Beach volleyball hopes for bounce from ESPN
The sports network will broadcast the World Series of Beach Volleyball, an international pro tour stop in California in July. Event organizers hope the exposure will help beach volleyball attract new fans and hold onto the ones who watch during the Summer Games only to drift away until the next Olympics.
"The fact that ESPN is partnering with us is just a game-changer," said five-time Olympian Kerri Walsh Jennings, who has committed to the event. "That's something that beach volleyball has never had. I think the average sports fan takes the sport more seriously when they're on ESPN."
Like the Iowa caucuses or Feb. 29 of leap years, beach volleyball has its moment in the sun every quadrennium but then largely disappears for another four years. One of the most popular events at the Olympics, the sport has struggled to translate that success into a full-time audience.
ESPN thinks it can change that.
"Like so many other people, I watched the Olympics in Rio; volleyball — the indoor and the beach — was a primetime staple many nights," said Burke Magnus, ESPN's executive vice president of programming and scheduling. "There's great enthusiasm around the sport, and it just kind of disappears into the ether."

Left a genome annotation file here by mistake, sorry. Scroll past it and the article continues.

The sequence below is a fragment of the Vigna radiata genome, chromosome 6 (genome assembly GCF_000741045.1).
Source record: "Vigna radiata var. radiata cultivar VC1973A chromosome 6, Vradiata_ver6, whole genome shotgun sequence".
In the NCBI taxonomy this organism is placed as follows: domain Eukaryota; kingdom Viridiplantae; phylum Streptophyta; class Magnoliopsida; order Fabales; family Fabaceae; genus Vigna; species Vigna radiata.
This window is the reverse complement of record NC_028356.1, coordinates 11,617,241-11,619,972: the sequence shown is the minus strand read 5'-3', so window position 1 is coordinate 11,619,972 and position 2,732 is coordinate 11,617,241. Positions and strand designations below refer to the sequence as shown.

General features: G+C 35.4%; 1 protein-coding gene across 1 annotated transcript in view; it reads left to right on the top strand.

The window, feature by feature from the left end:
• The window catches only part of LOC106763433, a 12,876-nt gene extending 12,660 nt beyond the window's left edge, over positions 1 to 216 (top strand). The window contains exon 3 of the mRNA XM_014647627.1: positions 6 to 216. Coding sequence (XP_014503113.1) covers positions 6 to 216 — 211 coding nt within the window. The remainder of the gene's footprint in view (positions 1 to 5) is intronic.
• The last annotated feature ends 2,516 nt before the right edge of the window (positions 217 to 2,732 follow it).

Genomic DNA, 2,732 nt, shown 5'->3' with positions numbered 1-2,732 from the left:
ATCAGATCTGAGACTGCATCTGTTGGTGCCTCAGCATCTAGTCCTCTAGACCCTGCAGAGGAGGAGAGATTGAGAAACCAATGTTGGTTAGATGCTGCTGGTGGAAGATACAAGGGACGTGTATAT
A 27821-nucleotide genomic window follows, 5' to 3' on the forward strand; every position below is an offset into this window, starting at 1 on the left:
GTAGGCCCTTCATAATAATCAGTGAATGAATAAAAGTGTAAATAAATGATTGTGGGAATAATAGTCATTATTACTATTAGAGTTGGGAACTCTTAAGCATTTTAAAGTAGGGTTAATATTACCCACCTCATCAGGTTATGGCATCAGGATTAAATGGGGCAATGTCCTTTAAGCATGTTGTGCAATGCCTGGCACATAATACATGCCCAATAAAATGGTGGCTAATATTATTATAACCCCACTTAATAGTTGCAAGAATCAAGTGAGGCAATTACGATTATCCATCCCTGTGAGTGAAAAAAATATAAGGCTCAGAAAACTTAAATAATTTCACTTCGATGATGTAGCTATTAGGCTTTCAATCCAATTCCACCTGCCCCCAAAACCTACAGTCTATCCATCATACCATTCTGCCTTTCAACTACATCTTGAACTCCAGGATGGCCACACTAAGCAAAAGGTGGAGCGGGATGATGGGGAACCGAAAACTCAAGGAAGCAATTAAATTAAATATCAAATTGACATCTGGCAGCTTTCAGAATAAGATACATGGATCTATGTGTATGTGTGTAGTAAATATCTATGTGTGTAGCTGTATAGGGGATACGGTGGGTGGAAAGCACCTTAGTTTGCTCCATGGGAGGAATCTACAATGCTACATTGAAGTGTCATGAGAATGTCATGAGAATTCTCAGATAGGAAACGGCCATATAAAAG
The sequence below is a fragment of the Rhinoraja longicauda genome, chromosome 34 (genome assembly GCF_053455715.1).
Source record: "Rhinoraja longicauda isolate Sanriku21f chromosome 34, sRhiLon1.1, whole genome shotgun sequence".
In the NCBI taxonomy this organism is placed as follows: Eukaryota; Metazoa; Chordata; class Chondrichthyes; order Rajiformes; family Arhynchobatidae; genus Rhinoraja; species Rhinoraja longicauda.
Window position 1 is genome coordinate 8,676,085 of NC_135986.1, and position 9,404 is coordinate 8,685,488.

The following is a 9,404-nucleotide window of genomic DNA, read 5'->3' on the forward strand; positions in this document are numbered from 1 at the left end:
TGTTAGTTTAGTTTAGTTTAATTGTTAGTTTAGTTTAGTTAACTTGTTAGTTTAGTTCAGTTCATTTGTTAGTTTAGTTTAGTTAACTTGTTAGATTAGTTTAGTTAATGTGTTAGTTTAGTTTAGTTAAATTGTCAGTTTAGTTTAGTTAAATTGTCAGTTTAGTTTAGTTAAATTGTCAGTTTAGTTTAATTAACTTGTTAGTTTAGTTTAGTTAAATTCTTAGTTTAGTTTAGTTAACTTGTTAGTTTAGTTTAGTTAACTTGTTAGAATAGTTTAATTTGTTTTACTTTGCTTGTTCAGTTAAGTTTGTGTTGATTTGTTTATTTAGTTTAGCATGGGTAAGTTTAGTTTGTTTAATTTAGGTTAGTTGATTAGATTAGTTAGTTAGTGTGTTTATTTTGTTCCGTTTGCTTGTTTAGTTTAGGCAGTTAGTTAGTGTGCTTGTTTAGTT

Magnus said beach volleyball is attractive to the network because it's popular among both men and women, domestically and globally, and still has a lot of room for growth. ESPN already broadcasts the men's and women's NCAA (indoor) championships, giving it familiarity with the sport.
"We'd like to put our shoulder behind it," Magnus said. "Maybe acquire other volleyball content, give it a good try and see what happens. We've never put a concerted effort behind the sport at all."
This year's broadcast from will include 30 hours of play spread across ABC, ESPN and ESPN2, and streamed on ESPN3 — "our full array of networks and platforms," Magnus said.
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